Only 110 dead in Benghazi? Wait a minute, we were told thousands had died there, ten thousand even. No, only 110 lost their lives including pro-government people. No rapes, no African mercenaries, no helicopter gun ships or bombers, and only 110 ten deaths prior to the launch of the NATO bombing campaign, every reason was based on a lie.
According to the Libyan Red Crescent Society, over 1,100 civilians have been killed by NATO bombs including over 400 women and children. Over 6,000 Libyan civilians have been injured or wounded by the bombing, many very seriously.
What seem to have finally tipped the balance in favor of direct western military intervention was the reported demand by Gadhafi that the USA oil companies who have long been major players in the Libyan petroleum industry were going to have to compensate Libya to the tune of tens of billions of dollars for the damage done to the Libyan economy by the USA instigated “Lockerbie Bombing” sanctions imposed by the UN Security Council throughout the 1990’s into early 2000’s. This is based on the unearthing of evidence that the CIA paid millions of dollars to witnesses in the Lockerbie Bombing trial to change their stories to implicate Libya which was used as the basis for the very damaging UN sanctions against Libya. The government of the USA lied and damaged Libya so the USA oil companies were going to have to pay up to cover the cost of their government’s actions. Not hard to see why Gadhafi had to go isn’t it?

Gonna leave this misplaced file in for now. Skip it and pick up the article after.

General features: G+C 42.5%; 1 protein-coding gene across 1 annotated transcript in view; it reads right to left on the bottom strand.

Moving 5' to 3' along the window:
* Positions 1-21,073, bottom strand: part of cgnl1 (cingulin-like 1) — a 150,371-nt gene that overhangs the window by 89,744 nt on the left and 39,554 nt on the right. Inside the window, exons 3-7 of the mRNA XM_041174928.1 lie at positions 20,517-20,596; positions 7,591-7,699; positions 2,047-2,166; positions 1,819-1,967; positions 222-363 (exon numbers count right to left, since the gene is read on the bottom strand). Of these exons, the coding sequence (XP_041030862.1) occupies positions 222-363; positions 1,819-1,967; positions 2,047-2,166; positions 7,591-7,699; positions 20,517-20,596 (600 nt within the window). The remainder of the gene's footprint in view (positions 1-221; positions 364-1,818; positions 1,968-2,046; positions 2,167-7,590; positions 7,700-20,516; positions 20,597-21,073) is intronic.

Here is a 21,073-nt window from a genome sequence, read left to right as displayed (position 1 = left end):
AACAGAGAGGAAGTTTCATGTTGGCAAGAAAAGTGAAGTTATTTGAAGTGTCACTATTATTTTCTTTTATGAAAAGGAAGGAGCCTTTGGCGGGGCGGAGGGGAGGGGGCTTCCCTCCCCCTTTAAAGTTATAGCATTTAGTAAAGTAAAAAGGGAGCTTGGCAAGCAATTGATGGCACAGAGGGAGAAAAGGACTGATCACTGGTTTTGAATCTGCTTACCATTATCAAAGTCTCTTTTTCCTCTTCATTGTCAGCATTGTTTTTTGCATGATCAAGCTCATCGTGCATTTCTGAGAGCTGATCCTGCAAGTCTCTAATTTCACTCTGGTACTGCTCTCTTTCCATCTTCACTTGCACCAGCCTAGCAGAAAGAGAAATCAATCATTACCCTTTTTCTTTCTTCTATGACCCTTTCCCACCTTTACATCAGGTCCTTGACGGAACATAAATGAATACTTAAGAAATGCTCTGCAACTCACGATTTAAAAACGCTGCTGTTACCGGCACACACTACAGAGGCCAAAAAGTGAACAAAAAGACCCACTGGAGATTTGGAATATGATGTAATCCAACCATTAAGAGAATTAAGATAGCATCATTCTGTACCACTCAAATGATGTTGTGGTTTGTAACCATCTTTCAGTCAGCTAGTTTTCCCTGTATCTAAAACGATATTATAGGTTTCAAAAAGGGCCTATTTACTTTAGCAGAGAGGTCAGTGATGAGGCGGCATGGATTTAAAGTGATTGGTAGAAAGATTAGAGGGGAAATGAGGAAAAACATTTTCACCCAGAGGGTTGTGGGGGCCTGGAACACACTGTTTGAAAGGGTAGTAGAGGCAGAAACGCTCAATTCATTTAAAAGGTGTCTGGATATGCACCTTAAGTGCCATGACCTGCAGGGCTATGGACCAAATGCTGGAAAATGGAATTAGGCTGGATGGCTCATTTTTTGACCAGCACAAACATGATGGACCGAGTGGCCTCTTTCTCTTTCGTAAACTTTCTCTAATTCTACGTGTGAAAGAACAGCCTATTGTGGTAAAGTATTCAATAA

Add the fact that Gadhafi had signaled clearly that he saw both Libya’s and Africa’s future economic development linked more to China and Russia rather than the west and it was just a matter of time before the CIA’s contingency plan to overthrow the Libyan government was put on the front burner.
NATO’s war against Libya has much more in common with NATO’s Kosovo war against Serbia. But one still cannot compare Gadhafii to Saddam or even the much smaller time criminals in the Serbian leadership.
(Libya War Lies Worse Than Iraq, By Thomas C. Mountain, July 23, 2011 “Information Clearing House” — Asmara, Eritrea at informationclearinghouse.info)